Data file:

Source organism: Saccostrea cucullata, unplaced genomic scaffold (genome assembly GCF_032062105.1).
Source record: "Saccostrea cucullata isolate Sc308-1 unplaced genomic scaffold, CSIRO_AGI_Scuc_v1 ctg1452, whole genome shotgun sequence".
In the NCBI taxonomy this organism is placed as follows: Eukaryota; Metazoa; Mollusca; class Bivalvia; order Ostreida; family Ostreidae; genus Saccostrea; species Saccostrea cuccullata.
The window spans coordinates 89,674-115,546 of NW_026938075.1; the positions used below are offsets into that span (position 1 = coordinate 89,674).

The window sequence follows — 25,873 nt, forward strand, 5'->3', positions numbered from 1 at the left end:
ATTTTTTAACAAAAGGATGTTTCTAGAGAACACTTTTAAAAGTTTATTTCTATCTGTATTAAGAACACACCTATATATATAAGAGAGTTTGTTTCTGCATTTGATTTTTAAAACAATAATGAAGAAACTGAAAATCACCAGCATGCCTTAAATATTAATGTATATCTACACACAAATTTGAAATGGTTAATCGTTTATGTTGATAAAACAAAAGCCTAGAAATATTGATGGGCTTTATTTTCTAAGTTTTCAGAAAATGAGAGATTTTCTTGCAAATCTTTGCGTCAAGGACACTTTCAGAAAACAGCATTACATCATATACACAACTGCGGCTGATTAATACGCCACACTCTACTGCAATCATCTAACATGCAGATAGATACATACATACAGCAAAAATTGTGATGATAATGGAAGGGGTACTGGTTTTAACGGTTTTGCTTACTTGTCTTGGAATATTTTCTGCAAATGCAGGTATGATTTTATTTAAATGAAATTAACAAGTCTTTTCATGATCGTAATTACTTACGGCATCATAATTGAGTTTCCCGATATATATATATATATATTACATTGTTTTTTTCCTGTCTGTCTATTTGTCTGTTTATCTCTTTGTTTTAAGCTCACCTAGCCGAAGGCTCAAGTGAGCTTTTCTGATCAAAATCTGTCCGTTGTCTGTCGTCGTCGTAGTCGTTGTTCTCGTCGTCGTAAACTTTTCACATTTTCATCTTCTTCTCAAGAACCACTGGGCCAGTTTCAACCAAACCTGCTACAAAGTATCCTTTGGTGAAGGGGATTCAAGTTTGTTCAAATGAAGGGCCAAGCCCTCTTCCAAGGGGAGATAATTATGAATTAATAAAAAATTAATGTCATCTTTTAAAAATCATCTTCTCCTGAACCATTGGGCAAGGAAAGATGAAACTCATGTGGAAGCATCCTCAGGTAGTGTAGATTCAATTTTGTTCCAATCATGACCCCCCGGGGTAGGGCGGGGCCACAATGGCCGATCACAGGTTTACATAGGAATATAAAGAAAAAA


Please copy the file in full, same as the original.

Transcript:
Source organism: Saccostrea cucullata, unplaced genomic scaffold (genome assembly GCF_032062105.1).
Source record: "Saccostrea cucullata isolate Sc308-1 unplaced genomic scaffold, CSIRO_AGI_Scuc_v1 ctg1452, whole genome shotgun sequence".
In the NCBI taxonomy this organism is placed as follows: Eukaryota; Metazoa; Mollusca; class Bivalvia; order Ostreida; family Ostreidae; genus Saccostrea; species Saccostrea cuccullata.
The window spans coordinates 89,674-115,546 of NW_026938075.1; the positions used below are offsets into that span (position 1 = coordinate 89,674).

The window sequence follows — 25,873 nt, forward strand, 5'->3', positions numbered from 1 at the left end:
ATTTTTTAACAAAAGGATGTTTCTAGAGAACACTTTTAAAAGTTTATTTCTATCTGTATTAAGAACACACCTATATATATAAGAGAGTTTGTTTCTGCATTTGATTTTTAAAACAATAATGAAGAAACTGAAAATCACCAGCATGCCTTAAATATTAATGTATATCTACACACAAATTTGAAATGGTTAATCGTTTATGTTGATAAAACAAAAGCCTAGAAATATTGATGGGCTTTATTTTCTAAGTTTTCAGAAAATGAGAGATTTTCTTGCAAATCTTTGCGTCAAGGACACTTTCAGAAAACAGCATTACATCATATACACAACTGCGGCTGATTAATACGCCACACTCTACTGCAATCATCTAACATGCAGATAGATACATACATACAGCAAAAATTGTGATGATAATGGAAGGGGTACTGGTTTTAACGGTTTTGCTTACTTGTCTTGGAATATTTTCTGCAAATGCAGGTATGATTTTATTTAAATGAAATTAACAAGTCTTTTCATGATCGTAATTACTTACGGCATCATAATTGAGTTTCCCGATATATATATATATATATTACATTGTTTTTTTCCTGTCTGTCTATTTGTCTGTTTATCTCTTTGTTTTAAGCTCACCTAGCCGAAGGCTCAAGTGAGCTTTTCTGATCAAAATCTGTCCGTTGTCTGTCGTCGTCGTAGTCGTTGTTCTCGTCGTCGTAAACTTTTCACATTTTCATCTTCTTCTCAAGAACCACTGGGCCAGTTTCAACCAAACCTGCTACAAAGTATCCTTTGGTGAAGGGGATTCAAGTTTGTTCAAATGAAGGGCCAAGCCCTCTTCCAAGGGGAGATAATTATGAATTAATAAAAAATTAATGTCATCTTTTAAAAATCATCTTCTCCTGAACCATTGGGCAAGGAAAGATGAAACTCATGTGGAAGCATCCTCAGGTAGTGTAGATTCAATTTTGTTCCAATCATGACCCCCCGGGGTAGGGCGGGGCCACAATGGCCGATCACAGGTTTACATAGGAATATAAAGAAAAAA